Q&A: Protiviti's Sameer Ansari on CISOs' Growing Challenges

Managing Director - Global Cybersecurity and Privacy Lead at Protiviti, Sameer Ansari discusses his views on the growing challenges CISOs now face

The cybersecurity sector is fast-paced and rapidly evolving, becoming even more dynamic with the introduction of AI. AI can pose an unprecedented volume and sophistication of threats that security leaders must be prepared to handle. When a new person steps into the role of Chief Information Security Officer (CISO), there is little time to find their feet in the role before needing to begin addressing these challenges head-on. 

So why are the first 100 days of a CISO's tenure so important? And how has the role itself changed over time? To provide insight, we spoke with Sameer Ansari, a veteran of cybersecurity who has led cyber strategies at major firms like PwC and Deloitte. Now just shy of a year into his role as Managing Director - Global Cybersecurity and Privacy Lead at global consulting firm Protiviti, Ansari shared his perspective.

Sameer Ansari
  • Managing Director - Global Cybersecurity and Privacy Lead at Protiviti
  • 20 years of privacy, data protection, cybersecurity and information technology experience.
  • Previous roles include Head of Data Governance and Privacy at Vanguard and Managing Director - Cyber Risk at Deloitte

Can you tell me a bit about yourself and your role at Protiviti?

I'm a Managing Director in Protiviti's Technology Consulting group based out of Philadelphia. I serve as the Global Cybersecurity and Privacy Lead for the firm, leading our team of Cybersecurity and Privacy professionals that work with our global clients to prepare for and solve cybersecurity and privacy issues.

How has the role of CISO changed over the years?

Initially, the CISO role was heavily focused on protection of an organisation's perimeter and network, along with the data and systems connected directly to the network. Today, the CISO's responsibilities have become increasingly complex based on the proliferation of devices and data across many networks, third parties and partners. As the CISO role continues to evolve, they must take a step further. In addition to understanding new technologies and the exponentially increasing threat landscape, the CISO must become a communicator and educator in order to inform executives, board members and employees of key threats and impacts to the business.

Why are the first 100 days of a CISO's tenure so critically important to setting up their role for success?

The first 100 days are critically important because it requires a CISO to establish credibility and develop relationships with a multitude of stakeholders and partners within the organisation. They are also tasked with understanding the business operations, current state of cybersecurity capabilities, the threat landscape, and any existing vulnerabilities within the organisation's environment. Once the CISO understands the current state, they will quickly need to establish their plan and top priorities of things that need to be addressed, along with the necessary investments to operationalise those plans. A daunting aspect for new CISOs is they don't have great visibility into what they've inherited until they are immersed into the role. Quick action is required to get this understanding in order to help mitigate any existing or near-term threats.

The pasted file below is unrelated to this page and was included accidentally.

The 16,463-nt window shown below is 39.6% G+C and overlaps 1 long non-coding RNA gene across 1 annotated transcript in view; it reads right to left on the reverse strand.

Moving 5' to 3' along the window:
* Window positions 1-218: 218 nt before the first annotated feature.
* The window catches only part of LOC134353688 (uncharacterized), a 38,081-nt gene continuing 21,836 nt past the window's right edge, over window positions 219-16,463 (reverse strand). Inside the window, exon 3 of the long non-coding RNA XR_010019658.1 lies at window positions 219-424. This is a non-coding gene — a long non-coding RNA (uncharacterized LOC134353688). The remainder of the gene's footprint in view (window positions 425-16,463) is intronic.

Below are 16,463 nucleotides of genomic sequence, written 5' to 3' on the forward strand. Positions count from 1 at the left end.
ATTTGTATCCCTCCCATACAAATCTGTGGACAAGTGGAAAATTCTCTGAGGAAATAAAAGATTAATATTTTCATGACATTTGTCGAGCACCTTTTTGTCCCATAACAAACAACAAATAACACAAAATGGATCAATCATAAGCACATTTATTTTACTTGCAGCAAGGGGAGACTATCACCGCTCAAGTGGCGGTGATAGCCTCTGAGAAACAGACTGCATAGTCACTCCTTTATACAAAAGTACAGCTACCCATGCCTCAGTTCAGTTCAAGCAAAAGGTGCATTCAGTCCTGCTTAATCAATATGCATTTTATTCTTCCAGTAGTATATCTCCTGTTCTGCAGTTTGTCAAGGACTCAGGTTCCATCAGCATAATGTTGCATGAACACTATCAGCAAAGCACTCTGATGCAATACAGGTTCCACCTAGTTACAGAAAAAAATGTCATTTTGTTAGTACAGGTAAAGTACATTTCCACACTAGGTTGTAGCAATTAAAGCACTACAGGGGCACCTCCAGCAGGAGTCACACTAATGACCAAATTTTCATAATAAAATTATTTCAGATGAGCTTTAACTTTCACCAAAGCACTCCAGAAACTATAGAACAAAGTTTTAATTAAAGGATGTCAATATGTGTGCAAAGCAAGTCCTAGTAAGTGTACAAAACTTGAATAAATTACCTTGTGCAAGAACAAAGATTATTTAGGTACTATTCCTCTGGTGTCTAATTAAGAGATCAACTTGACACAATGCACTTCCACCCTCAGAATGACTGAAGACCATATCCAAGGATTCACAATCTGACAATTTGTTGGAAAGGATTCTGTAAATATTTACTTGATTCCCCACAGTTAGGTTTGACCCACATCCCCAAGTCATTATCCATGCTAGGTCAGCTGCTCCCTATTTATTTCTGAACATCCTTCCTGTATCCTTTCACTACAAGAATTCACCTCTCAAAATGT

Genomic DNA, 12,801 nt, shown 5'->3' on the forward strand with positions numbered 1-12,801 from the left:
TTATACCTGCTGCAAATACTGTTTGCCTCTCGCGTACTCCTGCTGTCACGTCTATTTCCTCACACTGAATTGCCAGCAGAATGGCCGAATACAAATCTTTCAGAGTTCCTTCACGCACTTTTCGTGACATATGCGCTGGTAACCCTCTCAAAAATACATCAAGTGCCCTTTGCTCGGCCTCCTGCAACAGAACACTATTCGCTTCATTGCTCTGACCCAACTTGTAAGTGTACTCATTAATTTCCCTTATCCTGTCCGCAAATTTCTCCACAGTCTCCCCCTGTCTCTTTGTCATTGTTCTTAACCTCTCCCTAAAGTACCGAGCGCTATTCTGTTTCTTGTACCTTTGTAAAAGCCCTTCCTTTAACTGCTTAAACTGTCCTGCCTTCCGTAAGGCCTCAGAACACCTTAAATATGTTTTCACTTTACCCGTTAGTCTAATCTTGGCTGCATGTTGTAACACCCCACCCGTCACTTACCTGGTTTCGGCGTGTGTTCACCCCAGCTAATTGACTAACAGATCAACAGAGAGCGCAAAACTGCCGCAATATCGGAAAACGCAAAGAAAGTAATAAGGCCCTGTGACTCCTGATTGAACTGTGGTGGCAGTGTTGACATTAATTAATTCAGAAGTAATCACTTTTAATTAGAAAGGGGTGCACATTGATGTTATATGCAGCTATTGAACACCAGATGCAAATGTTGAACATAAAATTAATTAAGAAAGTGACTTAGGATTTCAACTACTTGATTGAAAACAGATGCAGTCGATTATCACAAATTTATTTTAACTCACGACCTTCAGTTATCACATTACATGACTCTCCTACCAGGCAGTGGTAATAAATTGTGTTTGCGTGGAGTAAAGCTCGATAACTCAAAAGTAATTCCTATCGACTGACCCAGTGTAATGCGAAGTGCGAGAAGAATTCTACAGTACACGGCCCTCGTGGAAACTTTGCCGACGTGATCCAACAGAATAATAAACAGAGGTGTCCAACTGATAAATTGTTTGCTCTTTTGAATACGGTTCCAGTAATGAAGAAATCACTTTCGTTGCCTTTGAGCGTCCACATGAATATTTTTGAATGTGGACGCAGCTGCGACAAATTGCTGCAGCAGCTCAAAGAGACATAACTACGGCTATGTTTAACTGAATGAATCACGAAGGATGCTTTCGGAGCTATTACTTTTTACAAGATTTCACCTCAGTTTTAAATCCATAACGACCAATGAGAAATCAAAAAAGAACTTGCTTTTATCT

How do you advise CISOs in an increasingly complex cyber environment?

We often talk to CISOs about prioritisation and understanding how their prioritisation of risks aligns to the overall business strategy. Understanding the threat landscape, as well as its ability to affect business operations and business risks, is where we spend a significant amount of time working with CISOs. This enables CISOs to make sure they are focusing on what is important to the business without getting distracted by a large volume of potential issues.

What do you see as one of the top priorities for CISOs this year?

As identified in Protiviti's Top Risks Survey, generative AI has been a popular topic of conversation across multiple industries, and I see this as being a big area of focus for CISOs. Generative AI can fuel more sophisticated attacks and executives and boards are paying attention to this area through different angles. One angle is establishing appropriate governance and security around generative AI tools that are being created and used to drive the business strategy. The other is understanding how bad actors are using these tools to create complex attacks on organisations and leveraging vulnerabilities at an alarming pace to outsmart defences. CISOs need to start thinking about how they can leverage generative AI to aid in identifying attacks and establishing more effective automated mitigation capabilities.


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